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Graphic design Materials, techniques and processes Introduction to:

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1 Graphic design Materials, techniques and processes Introduction to:

2 Pencils There is a variety of pencils such as HB, 2H and 2B that you may have heard of. Try as many as you can to see what the differences are. Use softer pencils for sketching (they rub out easily and blend well). Mechanical pencils are ideal for technical drawing as they are always sharp. Make sure that you sharpen your pencils – and never throw them because if the lead breaks then you may as well throw it away!

3 Pencils - task Use pairs of pencils to create a range of colours. (e.g. use red and yellow to create a range of reds, oranges and yellows) Try to blend as seamlessly as possible.

4 Marker pens These are harder to use well than you may think. Task - Try to colour a square approx 10cm² without making any one part darker than the rest and without going over the edges. Use felt pens sparingly – they should be used as a presentation medium, not for sketching or writing in.

5 Charcoals and Pastels These are great for sketching, blending and creating presentation drawings. However, they can make a mess. Make sure that you use a fixative on the finished drawings and wash your hands frequently.

6 Printing Processes Offset lithography Gravure Letterpress Photocopiers Plotters Laser printers Inkjet Printers In school you may have some of these processes available to you, where as others are used mainly in industry. Cyan Magenta Yellow Black Colour printing What four colours are used in printing?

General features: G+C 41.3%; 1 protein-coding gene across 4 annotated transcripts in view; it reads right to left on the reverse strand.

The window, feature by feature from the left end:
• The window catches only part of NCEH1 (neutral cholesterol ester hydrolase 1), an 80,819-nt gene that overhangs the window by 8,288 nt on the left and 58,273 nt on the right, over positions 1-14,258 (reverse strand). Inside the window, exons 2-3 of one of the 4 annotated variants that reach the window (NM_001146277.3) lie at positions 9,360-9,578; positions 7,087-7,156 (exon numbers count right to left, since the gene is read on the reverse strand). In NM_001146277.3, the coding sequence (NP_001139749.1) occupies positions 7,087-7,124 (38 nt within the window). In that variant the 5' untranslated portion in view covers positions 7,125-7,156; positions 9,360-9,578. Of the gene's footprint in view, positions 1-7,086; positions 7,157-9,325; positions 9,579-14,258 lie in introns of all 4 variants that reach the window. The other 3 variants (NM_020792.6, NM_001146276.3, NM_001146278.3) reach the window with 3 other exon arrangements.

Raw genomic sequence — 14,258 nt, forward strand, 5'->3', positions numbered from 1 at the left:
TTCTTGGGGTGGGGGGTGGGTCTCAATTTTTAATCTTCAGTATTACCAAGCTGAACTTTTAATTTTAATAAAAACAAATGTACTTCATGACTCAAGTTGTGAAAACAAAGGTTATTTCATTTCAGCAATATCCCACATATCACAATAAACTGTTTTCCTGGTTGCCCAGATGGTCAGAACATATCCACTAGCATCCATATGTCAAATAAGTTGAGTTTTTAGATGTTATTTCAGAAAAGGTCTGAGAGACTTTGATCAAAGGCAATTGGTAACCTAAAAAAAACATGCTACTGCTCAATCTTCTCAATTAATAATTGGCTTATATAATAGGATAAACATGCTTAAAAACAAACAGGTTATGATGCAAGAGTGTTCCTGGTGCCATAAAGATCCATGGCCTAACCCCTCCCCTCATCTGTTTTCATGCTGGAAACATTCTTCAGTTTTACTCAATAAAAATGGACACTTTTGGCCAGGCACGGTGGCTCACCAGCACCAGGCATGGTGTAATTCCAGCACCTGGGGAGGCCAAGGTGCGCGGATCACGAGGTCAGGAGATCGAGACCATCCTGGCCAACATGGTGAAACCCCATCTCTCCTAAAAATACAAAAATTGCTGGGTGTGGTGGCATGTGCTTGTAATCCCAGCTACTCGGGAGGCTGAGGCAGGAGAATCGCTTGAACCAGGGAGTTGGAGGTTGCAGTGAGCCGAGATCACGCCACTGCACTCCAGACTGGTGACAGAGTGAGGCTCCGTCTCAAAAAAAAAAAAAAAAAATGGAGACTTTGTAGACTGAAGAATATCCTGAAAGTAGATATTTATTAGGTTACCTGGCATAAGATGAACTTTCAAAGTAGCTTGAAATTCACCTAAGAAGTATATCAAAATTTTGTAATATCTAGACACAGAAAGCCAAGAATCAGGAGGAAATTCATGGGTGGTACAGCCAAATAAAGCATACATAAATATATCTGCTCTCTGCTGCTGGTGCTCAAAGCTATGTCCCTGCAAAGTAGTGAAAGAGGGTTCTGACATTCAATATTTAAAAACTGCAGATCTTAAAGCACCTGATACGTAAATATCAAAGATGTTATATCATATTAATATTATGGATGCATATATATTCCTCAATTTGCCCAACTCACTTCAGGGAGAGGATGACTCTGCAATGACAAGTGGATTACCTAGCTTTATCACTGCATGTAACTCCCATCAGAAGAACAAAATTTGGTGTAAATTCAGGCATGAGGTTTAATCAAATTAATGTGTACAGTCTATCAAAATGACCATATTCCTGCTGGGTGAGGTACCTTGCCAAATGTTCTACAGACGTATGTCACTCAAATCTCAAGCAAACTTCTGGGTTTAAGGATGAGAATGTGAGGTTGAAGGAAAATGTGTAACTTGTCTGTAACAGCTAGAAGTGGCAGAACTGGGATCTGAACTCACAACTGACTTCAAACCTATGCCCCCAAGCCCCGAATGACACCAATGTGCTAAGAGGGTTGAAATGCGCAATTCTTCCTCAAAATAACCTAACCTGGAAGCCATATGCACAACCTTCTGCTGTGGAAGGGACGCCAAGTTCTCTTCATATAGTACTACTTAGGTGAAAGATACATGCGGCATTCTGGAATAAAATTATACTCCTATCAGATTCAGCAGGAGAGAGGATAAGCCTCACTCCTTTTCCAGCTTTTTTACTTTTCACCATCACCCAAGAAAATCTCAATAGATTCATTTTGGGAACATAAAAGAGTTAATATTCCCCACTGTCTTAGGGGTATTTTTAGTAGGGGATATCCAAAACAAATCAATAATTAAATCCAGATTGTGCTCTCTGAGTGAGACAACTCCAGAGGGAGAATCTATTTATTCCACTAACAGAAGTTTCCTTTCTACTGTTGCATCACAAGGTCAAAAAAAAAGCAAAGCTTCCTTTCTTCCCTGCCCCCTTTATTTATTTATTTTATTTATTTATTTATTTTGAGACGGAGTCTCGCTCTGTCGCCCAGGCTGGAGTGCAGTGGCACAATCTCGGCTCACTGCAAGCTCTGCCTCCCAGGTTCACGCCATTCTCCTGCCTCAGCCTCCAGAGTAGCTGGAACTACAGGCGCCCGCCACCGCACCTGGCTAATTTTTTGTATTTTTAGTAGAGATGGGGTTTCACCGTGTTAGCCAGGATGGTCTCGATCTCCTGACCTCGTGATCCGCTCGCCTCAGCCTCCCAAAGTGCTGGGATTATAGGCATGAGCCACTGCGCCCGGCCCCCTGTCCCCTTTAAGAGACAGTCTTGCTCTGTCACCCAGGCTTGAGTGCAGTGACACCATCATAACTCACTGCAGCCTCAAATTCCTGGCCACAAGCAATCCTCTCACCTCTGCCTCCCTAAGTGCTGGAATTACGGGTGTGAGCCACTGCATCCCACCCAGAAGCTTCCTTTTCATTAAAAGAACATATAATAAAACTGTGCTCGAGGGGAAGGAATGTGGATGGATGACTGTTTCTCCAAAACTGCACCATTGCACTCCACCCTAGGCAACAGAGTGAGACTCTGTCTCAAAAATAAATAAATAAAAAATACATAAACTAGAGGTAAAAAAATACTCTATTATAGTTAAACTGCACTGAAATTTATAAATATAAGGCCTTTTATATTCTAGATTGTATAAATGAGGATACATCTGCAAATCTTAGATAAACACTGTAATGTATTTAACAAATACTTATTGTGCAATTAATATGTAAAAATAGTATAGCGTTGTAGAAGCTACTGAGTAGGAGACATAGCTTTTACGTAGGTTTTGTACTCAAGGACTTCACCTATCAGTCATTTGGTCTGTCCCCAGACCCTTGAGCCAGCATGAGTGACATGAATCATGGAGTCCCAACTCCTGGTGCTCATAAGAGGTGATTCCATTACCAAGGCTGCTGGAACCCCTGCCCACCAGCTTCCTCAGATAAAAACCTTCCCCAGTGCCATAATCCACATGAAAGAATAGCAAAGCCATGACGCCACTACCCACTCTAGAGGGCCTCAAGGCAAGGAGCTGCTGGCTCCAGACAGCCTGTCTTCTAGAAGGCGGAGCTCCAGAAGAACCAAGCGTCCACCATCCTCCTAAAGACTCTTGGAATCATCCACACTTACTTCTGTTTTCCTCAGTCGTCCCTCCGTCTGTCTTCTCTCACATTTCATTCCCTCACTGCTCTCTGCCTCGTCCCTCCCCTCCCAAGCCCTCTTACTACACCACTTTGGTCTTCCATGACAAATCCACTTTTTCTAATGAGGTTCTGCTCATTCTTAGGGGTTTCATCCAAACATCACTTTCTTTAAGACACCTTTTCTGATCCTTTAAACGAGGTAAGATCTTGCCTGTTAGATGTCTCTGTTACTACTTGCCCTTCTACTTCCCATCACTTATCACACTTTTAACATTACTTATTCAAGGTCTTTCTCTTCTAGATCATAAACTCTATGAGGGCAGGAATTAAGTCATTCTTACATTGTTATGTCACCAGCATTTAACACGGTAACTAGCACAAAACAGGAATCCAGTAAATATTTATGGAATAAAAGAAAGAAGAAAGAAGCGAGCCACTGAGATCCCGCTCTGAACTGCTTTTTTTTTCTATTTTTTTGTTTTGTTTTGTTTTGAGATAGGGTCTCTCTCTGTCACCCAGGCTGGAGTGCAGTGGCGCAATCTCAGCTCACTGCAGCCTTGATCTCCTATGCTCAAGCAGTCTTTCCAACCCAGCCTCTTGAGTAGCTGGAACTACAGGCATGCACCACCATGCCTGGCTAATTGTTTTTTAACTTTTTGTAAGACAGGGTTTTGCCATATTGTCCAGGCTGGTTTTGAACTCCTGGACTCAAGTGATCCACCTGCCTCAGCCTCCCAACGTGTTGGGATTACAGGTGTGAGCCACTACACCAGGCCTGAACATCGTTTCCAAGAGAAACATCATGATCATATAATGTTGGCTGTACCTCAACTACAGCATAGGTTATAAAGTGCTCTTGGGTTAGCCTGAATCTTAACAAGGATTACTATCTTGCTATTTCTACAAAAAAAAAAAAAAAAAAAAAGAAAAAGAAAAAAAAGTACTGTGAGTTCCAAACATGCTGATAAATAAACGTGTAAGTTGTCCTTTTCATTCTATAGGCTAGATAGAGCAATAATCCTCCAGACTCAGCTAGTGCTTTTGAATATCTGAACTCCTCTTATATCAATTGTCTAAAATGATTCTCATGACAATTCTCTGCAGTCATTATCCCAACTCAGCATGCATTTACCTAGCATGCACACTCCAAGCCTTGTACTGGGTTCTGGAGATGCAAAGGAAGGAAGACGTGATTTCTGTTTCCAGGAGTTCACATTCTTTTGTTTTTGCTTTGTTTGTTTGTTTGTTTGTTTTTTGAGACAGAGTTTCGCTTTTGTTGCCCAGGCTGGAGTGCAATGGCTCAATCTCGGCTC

7 Modelling Presentation models are used to show what finished products will look like. Sketch models are quick models roughly showing what something will be like (think Blue Peter) Demonstration models show how something works (e.g. use Lego Technic®) Virtual Prototyping is using 3D drawing programs on a computer to show a high quality representation of a potential product. Rapid prototyping uses computer generated 3d images and uses computer controlled lasers to create solid models from materials such as foam. Computer simulation is used for products to test products in certain situations (e.g. how much weight can be put on a chair before it collapses) Pictures from

8 Paper, Cards and Boards A1 – 594mm x 841mm A2 – 420mm x 594mm A3 – 297mm x 420mm (coursework pages) A4 – 210mm x 297mm (standard school printer size) A5 – 148mm x 210mm A6 – 105mm x 148mm A8 – (business card) Paper comes in a variety of standard sizes as well as off the roll.

9 Paper, Cards and Boards - task Research a range of papers, boards and cards. Try to find out what each is used for, its weight and cost. e.g. Tracing paper Corrugated card Whiteboard Cartridge paper Sugar paper Cardboard Foamboard gsm = grams per square metre Standard writing paper = 80gsm

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